What happened

Shares of the clinical-stage immuno-oncology company Trillium Therapeutics (NASDAQ:TRIL) jumped by as much as 40% in pre-market trading Wednesday morning. The biotech's shares are rocketing higher today for two material reasons:

  1. Trillium rolled out a positive update for its dose-escalating studies for the CD47-targeting antibodies TTI-621 and TTI-622 after the closing bell Tuesday afternoon. The long and short of it is that both of the biotech's lead drug candidates are off to a strong start in the clinic.
  2. In a follow-on press release, the company also announced that Pfizer (NYSE:PFE) has agreed to take a $25 million equity stake in its common stock. As part of this ownership deal, Jeff Settleman, Pfizer's senior vice president and chief scientific officer for oncology research and development, will reportedly join Trillium's Scientific Advisory Board once it is formed.
Two businessmen shaking hands over a table.

Image source: Getty Images.

So what

Although Pfizer didn't exactly break the bank with this initial equity stake, it is a significant development nonetheless. Trillium's CD47 pipeline has enormous commercial potential as cutting-edge treatments for both solid tumors and blood cancers. Pfizer, for its part, has a well-documented history of buying novel cancer assets at a sky-high premium. So there's is a good chance that this modest equity stake will morph into a deeper relationship over time.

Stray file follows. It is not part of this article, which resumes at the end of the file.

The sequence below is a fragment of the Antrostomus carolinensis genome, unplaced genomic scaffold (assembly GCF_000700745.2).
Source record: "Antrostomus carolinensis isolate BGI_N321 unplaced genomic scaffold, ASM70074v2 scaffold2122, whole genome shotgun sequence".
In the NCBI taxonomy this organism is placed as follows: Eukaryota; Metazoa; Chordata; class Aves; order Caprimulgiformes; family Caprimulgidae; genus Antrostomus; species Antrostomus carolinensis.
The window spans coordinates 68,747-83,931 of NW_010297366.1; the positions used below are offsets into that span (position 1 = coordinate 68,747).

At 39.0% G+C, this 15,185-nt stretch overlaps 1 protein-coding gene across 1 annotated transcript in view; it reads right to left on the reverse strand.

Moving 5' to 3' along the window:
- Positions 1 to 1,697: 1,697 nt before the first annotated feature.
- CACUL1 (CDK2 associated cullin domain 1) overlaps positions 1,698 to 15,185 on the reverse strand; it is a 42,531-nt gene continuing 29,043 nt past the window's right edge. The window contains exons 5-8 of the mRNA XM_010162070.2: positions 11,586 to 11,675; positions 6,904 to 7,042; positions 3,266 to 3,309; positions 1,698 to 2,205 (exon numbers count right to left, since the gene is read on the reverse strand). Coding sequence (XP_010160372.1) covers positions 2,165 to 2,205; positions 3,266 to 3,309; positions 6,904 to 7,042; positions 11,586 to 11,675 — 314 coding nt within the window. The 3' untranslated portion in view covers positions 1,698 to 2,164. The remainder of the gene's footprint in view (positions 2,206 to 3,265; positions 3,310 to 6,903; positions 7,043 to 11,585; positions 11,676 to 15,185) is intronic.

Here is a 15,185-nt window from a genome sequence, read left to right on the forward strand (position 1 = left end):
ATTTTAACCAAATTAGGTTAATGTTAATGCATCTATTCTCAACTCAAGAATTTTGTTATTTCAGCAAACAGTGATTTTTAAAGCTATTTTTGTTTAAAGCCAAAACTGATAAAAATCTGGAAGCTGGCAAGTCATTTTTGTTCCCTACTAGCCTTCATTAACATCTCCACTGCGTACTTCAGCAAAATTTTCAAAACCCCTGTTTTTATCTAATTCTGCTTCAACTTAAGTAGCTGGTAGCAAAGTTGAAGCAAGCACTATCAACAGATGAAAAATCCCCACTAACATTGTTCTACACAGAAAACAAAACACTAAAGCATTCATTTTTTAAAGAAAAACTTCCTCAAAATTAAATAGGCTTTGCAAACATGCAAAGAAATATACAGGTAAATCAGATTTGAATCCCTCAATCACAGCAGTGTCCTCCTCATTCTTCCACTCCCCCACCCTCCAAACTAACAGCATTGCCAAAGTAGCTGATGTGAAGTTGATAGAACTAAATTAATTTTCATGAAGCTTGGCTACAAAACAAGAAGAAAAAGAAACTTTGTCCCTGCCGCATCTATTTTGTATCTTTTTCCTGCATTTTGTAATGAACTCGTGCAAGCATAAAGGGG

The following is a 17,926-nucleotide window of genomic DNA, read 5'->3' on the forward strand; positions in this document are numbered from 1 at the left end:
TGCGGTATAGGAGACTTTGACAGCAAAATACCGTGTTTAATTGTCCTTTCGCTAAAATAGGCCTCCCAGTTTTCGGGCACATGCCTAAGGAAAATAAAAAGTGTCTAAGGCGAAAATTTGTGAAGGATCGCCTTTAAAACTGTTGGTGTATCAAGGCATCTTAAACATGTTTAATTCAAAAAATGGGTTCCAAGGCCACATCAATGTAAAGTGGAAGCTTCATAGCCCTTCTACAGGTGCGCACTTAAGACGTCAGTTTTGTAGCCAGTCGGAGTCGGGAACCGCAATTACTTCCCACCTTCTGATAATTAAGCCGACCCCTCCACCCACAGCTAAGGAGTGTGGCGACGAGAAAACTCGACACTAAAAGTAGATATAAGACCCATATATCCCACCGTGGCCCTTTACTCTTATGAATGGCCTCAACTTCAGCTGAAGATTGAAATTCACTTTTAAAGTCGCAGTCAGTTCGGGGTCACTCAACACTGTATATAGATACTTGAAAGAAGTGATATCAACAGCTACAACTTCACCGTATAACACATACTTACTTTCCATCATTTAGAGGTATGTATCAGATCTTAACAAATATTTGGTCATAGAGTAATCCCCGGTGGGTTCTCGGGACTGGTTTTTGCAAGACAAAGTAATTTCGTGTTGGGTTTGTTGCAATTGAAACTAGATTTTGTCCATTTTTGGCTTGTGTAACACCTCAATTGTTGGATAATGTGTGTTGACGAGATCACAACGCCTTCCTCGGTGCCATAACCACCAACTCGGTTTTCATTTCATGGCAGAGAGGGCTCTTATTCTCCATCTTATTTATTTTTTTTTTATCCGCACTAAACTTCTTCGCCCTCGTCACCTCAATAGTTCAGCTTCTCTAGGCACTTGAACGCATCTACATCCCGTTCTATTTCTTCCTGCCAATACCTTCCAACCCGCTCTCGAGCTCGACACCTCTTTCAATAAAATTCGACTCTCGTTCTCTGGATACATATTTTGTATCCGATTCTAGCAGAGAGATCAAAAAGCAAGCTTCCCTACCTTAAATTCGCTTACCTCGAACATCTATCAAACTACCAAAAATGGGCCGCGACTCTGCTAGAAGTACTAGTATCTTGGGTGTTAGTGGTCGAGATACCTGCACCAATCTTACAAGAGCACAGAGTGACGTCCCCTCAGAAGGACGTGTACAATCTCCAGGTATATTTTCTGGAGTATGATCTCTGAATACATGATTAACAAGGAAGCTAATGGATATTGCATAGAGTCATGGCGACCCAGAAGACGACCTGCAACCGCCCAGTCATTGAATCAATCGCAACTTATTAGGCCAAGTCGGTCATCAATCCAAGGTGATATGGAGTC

Now what

Is Trillium's stock still a buy after this hefty jump? Although the biotech's lead clinical assets are only in early-stage development, it might be worthwhile to consider buying a few shares in the wake of Pfizer's entrance into the picture.

Why is Pfizer's sudden interest a big deal? Earlier this year, Gilead Sciences (NASDAQ:GILD) paid almost $5 billion to acquire the CD47 drugmaker Forty Seven. If Trillium's pipeline continues to show promise in the clinic, its newfound partner might be willing to pay a similar price tag. That's a rather intriguing possibility for potential shareholders. After all, Trillium's market cap stood at less than $800 million at Tuesday's close.  

This article represents the opinion of the writer, who may disagree with the “official” recommendation position of a Motley Fool premium advisory service. We’re motley! Questioning an investing thesis -- even one of our own -- helps us all think critically about investing and make decisions that help us become smarter, happier, and richer.